According to CEO Bjorn Gulden, Adidas continued production of only the items already in the pipeline to prevent thousands of people from losing their jobs. However, that has led to the unfortunate overabundance of Yeezy sneakers and clothes.
On Wednesday, Gulden said that selling the shoes and donating the proceeds makes more sense than giving them away due to the Yeezy resale market — which has reportedly shot up 30% since October.
“If we sell it, I promise that the people who have been hurt by this will also get something good out of this,” Gulden said in a statement to the press.
However, Gulden also said that West is entitled to a portion of the proceeds of the sale of Yeezys per his royalty agreement.
Adidas announced in February that, following its divergence from West, it is facing potential sales losses totaling around $1.2 billion and profit losses of around $500 million.
If it decides to not sell any more Yeezy products, Adidas is facing a projected annual loss of over $700 million.
Outside of West, Adidas has taken several heavy profit blows recently. Its operating profit reportedly fell by 66% last year, a total of more than $700 million. It also pulled out of Russia after the country’s invasion of Ukraine last year, which cost Adidas nearly $60 million dollars. Additionally, China’s “Zero Covid” lockdowns last year caused in part a 36% drop in revenue for Adidas compared to years prior.
As a step towards a solution, Gulden announced that the company is slashing its dividends from 3.30 euros to 0.70 euro cents per share pending shareholder approval.
Adidas has labeled 2023 a “transition year” for the company.
“Adidas has all the ingredients to be successful. But we need to put our focus back on our core: product, consumers, retail partners, and athletes,” Gulden said. “I am convinced that over time we will make Adidas shine again. But we need some time.”
See what others are saying: (The Washington Post) (The New York Times) (CNN)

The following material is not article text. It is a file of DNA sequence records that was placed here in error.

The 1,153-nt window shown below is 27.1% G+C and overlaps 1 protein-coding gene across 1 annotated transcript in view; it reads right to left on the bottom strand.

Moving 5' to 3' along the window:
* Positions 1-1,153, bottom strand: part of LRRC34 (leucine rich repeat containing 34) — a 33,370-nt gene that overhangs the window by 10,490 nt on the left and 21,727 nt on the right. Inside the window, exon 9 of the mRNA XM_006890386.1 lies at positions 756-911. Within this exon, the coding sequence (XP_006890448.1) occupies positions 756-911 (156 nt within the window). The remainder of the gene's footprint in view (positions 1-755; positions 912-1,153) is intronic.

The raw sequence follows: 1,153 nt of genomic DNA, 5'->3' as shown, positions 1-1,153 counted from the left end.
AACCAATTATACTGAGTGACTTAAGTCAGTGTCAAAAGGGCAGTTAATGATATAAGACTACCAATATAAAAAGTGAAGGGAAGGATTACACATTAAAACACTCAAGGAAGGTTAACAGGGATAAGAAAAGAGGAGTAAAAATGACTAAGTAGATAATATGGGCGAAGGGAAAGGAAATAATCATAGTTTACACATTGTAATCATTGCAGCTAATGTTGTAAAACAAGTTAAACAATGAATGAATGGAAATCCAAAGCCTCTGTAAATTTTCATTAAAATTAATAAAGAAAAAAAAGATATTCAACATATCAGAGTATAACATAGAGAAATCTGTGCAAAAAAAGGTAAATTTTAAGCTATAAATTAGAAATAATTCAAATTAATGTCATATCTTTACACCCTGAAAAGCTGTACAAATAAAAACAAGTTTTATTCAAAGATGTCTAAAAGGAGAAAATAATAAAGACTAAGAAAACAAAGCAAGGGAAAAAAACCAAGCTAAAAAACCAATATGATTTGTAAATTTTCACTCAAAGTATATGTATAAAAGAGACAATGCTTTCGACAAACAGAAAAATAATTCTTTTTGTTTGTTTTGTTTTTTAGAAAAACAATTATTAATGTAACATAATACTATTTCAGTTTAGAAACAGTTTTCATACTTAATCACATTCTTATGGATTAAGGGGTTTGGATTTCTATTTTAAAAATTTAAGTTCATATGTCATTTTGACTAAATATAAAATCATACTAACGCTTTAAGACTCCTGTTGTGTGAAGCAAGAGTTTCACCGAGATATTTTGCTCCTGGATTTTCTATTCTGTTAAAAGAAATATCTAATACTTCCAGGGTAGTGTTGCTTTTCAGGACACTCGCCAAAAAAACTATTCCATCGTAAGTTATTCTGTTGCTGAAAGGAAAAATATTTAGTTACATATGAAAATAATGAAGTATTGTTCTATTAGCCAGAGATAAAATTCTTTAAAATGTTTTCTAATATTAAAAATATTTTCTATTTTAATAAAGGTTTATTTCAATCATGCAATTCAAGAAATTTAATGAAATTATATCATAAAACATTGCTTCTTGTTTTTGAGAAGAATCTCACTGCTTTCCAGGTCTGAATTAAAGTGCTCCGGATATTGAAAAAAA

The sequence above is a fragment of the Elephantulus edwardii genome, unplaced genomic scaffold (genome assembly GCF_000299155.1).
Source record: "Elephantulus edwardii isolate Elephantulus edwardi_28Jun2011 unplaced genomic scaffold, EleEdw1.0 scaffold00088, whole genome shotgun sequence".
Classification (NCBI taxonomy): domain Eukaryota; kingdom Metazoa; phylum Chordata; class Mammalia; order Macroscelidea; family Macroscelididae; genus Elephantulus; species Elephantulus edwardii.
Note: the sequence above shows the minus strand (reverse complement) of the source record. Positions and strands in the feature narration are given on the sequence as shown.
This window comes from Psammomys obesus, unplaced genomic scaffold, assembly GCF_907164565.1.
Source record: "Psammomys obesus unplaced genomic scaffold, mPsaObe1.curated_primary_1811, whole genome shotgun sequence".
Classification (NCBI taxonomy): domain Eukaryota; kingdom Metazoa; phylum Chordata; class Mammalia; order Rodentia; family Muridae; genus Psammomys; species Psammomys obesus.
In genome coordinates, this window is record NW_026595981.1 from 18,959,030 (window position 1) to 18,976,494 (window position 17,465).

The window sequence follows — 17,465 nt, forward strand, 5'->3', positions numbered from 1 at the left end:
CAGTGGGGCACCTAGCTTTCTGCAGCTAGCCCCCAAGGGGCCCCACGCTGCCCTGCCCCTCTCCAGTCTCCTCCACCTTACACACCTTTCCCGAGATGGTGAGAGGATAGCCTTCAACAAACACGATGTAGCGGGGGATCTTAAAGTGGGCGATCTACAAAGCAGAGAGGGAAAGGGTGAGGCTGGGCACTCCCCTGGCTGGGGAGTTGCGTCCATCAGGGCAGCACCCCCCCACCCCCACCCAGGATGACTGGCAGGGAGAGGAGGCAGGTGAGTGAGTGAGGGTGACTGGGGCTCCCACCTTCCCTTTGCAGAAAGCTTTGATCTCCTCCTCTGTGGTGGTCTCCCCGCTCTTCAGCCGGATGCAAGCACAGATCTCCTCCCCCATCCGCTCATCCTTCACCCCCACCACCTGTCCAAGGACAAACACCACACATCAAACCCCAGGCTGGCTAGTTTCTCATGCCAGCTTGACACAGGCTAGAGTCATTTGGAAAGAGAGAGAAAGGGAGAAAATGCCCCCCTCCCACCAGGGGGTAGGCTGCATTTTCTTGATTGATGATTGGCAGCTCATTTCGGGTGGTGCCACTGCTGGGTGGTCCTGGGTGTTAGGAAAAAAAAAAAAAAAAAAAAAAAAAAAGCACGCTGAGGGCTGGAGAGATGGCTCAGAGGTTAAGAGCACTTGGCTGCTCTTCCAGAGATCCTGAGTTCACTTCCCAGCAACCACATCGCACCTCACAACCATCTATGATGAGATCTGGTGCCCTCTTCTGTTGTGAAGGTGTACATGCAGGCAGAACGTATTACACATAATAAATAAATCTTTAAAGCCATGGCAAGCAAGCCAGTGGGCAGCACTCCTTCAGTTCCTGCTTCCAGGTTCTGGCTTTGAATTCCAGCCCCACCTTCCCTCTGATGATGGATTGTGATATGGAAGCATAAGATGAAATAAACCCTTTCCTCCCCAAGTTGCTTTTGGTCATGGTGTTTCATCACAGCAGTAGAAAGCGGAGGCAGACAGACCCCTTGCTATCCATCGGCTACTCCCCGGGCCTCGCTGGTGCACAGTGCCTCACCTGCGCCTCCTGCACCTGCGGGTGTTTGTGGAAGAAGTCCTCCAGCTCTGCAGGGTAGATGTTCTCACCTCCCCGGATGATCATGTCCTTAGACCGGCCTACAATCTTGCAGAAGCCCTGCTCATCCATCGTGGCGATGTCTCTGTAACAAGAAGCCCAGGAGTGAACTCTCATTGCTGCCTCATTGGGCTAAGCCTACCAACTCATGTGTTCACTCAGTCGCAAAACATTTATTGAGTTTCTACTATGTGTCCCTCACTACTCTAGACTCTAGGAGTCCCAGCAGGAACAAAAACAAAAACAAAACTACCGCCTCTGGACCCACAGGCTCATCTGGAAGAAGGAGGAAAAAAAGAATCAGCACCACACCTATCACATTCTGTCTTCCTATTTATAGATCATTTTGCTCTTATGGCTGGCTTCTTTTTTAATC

Immigration Could Be A Solution to Nursing Home Labor Shortages
98% of nursing homes in the United States are experiencing difficulty hiring staff.
The Labor Crisis
A recent National Bureau of Economic Research paper has offered up a solution to the nursing home labor shortage: immigration.
According to a 2022 American Health Care Association survey, six in ten nursing homes are limiting new patients due to staffing issues. The survey also says that 87% of nursing homes have staffing shortages and 98% are experiencing difficulty hiring.
The National Bureau of Economic Research (NBER) outlined in their paper that increased immigration could help solve the labor shortage in nursing homes. Immigrants make up 19% of nursing home workers.
With every 10% increase in female immigration, nursing assistant hours go up by 0.7% and registered nursing hours go up by 1.1% And with that same immigration increase, short-term hospitalizations of nursing home residents go down by 0.6%.
Additionally, the State Department issued 145% more EB-3 documents, which are employment-based visas, for healthcare workers in the 2022 fiscal year than in 2019, suggesting that more people are coming to the U.S. to work in health care.
However, according to Skilled Nursing News, in August of 2022, the approval process from beginning to end for an RN can take between seven to nine months.
Displeasure about immigration has exploded since Pres. Joe Biden took office in 2021. According to a Gallup study published in February, around 40% of American adults want to see immigration decrease. That is a steep jump from 19% in 2021, and it is the highest the figure has been since 2016.
However, more than half of Democrats still are satisfied with immigration and want to see it increased. But with a divided Congress, the likelihood of any substantial immigration change happening is pretty slim.